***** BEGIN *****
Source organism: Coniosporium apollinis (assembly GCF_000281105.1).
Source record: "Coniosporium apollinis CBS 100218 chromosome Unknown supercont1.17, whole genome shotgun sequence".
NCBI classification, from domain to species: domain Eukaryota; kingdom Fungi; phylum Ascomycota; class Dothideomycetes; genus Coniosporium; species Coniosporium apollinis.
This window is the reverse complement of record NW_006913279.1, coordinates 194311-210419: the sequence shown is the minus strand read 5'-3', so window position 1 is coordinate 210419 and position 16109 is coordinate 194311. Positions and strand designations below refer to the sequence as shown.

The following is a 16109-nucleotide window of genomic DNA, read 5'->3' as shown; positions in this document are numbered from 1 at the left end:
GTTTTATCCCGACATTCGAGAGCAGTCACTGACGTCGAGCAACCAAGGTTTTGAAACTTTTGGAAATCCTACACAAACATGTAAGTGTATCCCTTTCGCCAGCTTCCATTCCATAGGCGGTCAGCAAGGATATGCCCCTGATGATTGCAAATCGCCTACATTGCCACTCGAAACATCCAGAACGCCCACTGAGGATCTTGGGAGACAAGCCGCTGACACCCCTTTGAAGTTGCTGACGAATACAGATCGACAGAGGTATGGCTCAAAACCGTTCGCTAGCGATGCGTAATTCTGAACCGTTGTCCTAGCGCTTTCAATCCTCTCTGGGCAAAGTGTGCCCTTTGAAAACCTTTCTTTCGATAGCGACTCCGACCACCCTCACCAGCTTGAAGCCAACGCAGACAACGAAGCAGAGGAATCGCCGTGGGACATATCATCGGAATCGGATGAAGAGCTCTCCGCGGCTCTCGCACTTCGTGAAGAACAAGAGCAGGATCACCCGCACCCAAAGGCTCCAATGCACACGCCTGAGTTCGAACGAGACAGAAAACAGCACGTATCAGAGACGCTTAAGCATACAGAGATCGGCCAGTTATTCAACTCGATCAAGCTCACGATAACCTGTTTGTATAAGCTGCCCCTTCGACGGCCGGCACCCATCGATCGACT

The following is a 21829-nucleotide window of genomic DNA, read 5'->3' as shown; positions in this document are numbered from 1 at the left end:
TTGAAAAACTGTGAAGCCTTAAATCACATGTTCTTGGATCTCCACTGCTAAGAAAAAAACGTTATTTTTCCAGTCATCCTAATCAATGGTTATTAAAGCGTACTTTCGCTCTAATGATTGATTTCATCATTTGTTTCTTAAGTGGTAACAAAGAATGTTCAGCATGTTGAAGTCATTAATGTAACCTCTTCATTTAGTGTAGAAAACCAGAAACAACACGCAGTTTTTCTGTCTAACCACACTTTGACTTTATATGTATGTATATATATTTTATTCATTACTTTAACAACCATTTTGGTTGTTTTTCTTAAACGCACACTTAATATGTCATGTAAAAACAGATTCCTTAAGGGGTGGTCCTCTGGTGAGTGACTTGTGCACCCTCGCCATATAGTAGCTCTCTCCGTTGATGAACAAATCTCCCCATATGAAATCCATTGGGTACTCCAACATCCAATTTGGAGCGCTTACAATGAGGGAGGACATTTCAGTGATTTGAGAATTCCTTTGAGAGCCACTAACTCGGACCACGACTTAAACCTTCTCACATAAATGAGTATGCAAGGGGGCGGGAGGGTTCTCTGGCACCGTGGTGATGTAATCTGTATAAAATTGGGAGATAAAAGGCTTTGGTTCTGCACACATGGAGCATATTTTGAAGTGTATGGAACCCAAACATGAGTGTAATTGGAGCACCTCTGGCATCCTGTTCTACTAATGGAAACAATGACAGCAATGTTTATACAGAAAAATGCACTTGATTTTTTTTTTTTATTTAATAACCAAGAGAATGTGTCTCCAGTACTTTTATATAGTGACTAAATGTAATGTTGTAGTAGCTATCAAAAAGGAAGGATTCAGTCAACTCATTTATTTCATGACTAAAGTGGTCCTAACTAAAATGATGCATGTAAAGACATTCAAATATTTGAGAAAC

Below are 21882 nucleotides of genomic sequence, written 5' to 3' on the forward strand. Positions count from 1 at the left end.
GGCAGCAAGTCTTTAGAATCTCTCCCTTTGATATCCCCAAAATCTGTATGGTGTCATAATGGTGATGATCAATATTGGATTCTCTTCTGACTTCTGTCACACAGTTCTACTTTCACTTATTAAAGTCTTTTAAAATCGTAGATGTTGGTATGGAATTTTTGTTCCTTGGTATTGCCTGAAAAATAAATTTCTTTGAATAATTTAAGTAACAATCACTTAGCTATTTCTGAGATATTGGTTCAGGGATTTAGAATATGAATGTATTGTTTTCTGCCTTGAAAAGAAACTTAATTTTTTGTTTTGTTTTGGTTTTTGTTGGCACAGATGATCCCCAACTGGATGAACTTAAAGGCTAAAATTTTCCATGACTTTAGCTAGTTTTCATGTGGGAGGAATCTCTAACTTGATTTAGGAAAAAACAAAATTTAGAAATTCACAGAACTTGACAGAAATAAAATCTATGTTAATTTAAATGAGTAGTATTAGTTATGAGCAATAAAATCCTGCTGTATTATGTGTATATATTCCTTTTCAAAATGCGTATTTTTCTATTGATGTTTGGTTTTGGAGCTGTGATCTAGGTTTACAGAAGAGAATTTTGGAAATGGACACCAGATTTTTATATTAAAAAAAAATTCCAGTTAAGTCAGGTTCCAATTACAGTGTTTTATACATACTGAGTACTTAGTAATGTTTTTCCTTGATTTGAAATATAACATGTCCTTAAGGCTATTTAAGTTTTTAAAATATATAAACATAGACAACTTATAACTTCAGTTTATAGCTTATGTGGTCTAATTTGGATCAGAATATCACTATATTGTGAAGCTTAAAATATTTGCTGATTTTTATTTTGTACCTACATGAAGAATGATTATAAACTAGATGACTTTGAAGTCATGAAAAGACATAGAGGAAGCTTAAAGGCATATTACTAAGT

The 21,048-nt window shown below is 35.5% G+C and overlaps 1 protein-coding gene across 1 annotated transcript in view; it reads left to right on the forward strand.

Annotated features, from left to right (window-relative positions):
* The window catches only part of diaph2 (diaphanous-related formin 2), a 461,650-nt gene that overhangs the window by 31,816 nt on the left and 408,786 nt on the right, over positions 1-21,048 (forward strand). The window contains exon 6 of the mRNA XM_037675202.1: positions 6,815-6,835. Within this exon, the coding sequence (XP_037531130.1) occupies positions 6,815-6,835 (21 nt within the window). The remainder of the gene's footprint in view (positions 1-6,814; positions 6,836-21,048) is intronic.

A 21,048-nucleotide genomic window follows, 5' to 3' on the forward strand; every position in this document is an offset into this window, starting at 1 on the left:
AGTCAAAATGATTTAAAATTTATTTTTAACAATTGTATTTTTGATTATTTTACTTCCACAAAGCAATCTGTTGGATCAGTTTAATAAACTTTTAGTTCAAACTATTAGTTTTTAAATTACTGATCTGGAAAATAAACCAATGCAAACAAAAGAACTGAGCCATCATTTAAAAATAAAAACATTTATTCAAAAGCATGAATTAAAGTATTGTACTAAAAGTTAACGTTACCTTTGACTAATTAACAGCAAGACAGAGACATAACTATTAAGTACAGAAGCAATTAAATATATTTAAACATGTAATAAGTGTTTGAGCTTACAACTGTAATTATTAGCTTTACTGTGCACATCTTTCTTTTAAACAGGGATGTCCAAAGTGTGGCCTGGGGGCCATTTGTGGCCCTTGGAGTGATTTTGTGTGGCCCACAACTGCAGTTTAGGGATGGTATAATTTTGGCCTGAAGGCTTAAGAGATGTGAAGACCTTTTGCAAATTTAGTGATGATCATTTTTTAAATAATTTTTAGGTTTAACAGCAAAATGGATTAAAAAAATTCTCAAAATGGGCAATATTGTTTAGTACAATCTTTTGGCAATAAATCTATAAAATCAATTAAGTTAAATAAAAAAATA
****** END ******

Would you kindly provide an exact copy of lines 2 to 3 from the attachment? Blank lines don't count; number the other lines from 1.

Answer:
Source record: "Coniosporium apollinis CBS 100218 chromosome Unknown supercont1.17, whole genome shotgun sequence".
NCBI classification, from domain to species: domain Eukaryota; kingdom Fungi; phylum Ascomycota; class Dothideomycetes; genus Coniosporium; species Coniosporium apollinis.